Death Has Blue Eyes (2021)

Author: Brett Gallman
Submitted by: Brett Gallman   Date : 2021-04-30 00:16
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Death Has Blue Eyes(1976)
Studio: Arrow Films
Release date: April 6th, 2021

Reviewed by: Brett Gallman (@brettgallman)



The movie:

Some directors’ movies make you wonder (if not worry) about the type of person they are. Judging from what I’ve seen from him, I think Nico Mastorakis may be an actual lunatic. He’s a director I’ve never quite warmed up to, mostly because so much of his work is intentionally off-putting. But I can also never claim that it’s boring—his is a singular madness, driven by the impulse to indulge in unrepentant schlock for the sheer hell of it, with no regard for how normal people might react. This was evident from the beginning, too, as his debut feature Death Has Blue Eyes is an unhinged 70s genre cocktail that refuses to play by any rules or expectations an audience may have. It’s one of the least predictable movies ever made, if only because Mastorakis’s mind might be the only one who could have dreamt up such madness.

The story is the stuff of a Penthouse letter gone to hell where two buddies, Robert and Ches (Peter Winter & Hristos Nomikos) meet up in Greece, where they trap a rich guy in a bathroom and steal his identity to fund their debauchery. Their big plans to have lots of sex and scam swanky hotels and restaurants hits various snags, such as when one of their mistresses finds them having a threesome with another mistress. But that’s nothing compared to the strange encounter they have with Geraldine and Christine Steinwetz (Jessica Dublin & Maria Alfieri), a jet-setting mother and daughter who call them out on their bullshit. With their tails tucked firmly between their legs, Robert and Ches can only sit and listen to the incredible story of how the duo witnessed a murder and are now on the run from an international cabal trying to hunt them down. They need protection, and our guys seem like the perfect candidate. Oh, and Christine is a psychic.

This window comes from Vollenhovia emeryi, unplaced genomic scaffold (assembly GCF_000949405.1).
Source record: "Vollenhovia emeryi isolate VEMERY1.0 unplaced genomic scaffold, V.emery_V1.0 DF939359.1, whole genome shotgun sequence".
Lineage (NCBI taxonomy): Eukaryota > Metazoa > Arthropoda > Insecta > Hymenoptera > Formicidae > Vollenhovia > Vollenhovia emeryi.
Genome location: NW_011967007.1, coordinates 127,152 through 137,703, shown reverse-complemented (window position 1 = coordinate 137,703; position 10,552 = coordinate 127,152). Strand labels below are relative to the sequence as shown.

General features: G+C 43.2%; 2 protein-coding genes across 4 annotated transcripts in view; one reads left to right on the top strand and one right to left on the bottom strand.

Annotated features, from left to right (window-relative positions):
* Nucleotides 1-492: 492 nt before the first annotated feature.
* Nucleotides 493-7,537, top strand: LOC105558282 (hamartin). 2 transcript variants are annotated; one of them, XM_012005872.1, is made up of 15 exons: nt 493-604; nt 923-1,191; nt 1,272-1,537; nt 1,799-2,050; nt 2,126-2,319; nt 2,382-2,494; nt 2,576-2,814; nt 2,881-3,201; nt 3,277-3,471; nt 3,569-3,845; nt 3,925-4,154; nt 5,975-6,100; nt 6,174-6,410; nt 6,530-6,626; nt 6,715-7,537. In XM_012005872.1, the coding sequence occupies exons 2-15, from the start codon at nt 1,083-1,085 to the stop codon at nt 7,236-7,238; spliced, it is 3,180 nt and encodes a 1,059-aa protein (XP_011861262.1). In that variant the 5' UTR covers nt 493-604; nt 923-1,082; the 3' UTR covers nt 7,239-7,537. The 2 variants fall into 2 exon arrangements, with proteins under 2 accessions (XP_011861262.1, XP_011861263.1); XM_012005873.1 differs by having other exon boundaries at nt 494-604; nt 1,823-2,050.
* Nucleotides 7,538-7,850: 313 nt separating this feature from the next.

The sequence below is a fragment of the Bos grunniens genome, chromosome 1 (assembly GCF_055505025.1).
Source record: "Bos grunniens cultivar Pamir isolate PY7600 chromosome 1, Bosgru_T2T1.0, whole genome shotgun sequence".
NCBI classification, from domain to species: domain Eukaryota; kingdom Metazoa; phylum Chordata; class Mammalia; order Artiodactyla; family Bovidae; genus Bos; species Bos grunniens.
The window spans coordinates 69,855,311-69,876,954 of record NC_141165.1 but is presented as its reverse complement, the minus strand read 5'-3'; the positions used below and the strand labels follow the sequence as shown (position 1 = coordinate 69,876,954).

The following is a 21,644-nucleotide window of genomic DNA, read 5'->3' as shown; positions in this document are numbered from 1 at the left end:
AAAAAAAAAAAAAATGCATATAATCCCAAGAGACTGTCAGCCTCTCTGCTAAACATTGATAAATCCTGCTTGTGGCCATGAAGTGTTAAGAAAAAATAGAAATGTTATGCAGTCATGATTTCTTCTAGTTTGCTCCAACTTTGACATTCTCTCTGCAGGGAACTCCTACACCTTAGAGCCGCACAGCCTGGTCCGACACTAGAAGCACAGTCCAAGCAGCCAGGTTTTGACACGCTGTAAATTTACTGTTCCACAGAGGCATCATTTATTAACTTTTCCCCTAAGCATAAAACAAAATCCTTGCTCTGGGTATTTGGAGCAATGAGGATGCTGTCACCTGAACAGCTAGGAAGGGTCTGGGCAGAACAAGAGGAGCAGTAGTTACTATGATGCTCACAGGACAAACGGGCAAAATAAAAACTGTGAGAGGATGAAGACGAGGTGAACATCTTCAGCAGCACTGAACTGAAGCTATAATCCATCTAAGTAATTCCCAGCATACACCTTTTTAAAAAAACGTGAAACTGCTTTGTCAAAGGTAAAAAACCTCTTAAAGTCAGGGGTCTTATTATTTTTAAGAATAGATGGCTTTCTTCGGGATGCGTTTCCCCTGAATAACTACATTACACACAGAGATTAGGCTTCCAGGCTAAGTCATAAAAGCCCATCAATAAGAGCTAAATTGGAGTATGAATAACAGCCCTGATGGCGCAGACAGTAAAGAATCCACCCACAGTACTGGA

This honestly isn’t even the half of Death Has Blue Eyes, a movie that unfolds at the chaotic whims of its writer/director. Much like a child will string together random story beats without a sense of actual narrative, Mastorakis dreams up whatever pulpy outbursts cross his mind: softcore sex trysts, car chases, Christine foiling an assassination attempt by spontaneously igniting a bomb with her mind. The story doesn’t lack for imagination, and it’s almost like Mastorakis thought this might be his only shot at making a movie, so he stuffed it with multiple genres, allowing it to contort from a madcap sex comedy to a Poliziotteschi movie to a conspiratorial thriller, all of it loosely bound by the rampant nudity and violence threaded throughout. Even at a brisk 80 minutes long, it feels like a lot of movie, and it’s sort of jaw-dropping to watch it recklessly sprint from Point A to Point Z.

In many ways, it’s guided by the same unhinged logic as the giallo genre. But despite the title and some of the aesthetics, Death Has Blue Eyesdoesn’t really belong to that genre, so fair warning if you’re reading this review on a horror website and are expecting a horror movie (sorry!). Instead, it’s more of an impressionistic giallo, at least in the way its story follows a crooked path. Trust me when I say you will have no way of knowing what the climactic set piece of this movie is based on just about anything that comes before it. Imagine the twists and turns of even the most wild giallo, and you might get in the ballpark of what happens here. For a film that’s disreputable and scummy (in the Mastorakis tradition!), Death Has Blue Eyes is a weirdly delightful hoot.